Saturday, March 7, 2009


We hold that Connectedness is a human right and a "good thing" expressed as:
Everyone/Everything/Everywhere/Always Connected

The objections to and avoidance of methods/processes/techniques that further this goal are often excused with: "Never attribute to malice that which is adequately explained by stupidity (or ignorance)."

Are people who provide materials for the Web, but ignore the "everyone" part ("after all, I'm not writing this for blind people") bigots, or just uninformed, but well-meaning?

In the end it doesn't matter. Violating human rights because of the convenience of not having to consider some excluded pejoratively-named group is inexcusable.

When we are in a position to affect the process, whether it be segregation, institutionalization, or Web Accessibility, we should act, much as many react to insults to their kin.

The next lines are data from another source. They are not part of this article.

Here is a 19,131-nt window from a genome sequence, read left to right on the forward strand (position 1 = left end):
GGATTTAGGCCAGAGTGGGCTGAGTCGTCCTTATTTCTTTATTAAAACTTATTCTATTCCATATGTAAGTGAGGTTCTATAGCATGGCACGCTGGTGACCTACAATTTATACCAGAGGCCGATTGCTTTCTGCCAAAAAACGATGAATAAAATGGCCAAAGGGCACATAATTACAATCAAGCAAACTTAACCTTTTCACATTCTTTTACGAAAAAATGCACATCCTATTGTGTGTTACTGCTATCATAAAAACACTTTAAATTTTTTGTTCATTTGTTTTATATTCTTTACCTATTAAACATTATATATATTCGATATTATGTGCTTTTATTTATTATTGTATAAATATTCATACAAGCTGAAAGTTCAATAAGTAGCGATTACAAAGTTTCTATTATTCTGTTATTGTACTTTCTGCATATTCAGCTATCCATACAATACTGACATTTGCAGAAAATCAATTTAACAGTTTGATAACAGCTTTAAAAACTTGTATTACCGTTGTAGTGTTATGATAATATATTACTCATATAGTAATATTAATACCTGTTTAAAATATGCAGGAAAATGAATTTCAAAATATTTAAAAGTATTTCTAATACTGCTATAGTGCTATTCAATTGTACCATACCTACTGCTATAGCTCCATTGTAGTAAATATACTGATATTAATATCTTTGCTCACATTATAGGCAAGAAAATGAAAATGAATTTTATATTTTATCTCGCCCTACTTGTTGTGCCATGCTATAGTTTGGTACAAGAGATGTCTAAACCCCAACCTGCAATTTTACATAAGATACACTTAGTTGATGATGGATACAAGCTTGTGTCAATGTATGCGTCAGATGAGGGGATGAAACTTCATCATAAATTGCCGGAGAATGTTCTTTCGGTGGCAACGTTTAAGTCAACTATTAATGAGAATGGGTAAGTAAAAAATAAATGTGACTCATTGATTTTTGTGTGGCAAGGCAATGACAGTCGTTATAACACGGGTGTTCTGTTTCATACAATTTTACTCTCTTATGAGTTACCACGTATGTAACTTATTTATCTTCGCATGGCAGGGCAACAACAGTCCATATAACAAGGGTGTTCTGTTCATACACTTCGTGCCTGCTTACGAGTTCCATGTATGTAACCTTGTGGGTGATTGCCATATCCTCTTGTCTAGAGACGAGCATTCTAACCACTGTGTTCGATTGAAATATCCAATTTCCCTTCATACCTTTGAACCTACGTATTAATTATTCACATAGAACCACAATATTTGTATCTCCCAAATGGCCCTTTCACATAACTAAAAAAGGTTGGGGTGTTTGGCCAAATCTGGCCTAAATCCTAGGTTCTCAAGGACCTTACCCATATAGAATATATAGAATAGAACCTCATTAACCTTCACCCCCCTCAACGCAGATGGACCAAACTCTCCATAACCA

After all, we are all members of one another.



Convivialdingo said...

I think you also have to consider context... some things, such as visual arts are inherently inaccessible to the blind. We can provide textual representations, but they lack the same value and only serve to denote what is lacking in many cases.

It's really the same problem (as you've posted before) in defining the semantic web. We need smart algorithms that can approximate visual cues into textual or audible representations, as well as the ability to computationally hash these into indexable, searchable works.

Just as a side note: there's an interesting project happening at Wolfram Research (makers of Mathmatica), which aims to produce a natural language parser capable of identifying factual data. Think of it as a cross between google & wikipedia.

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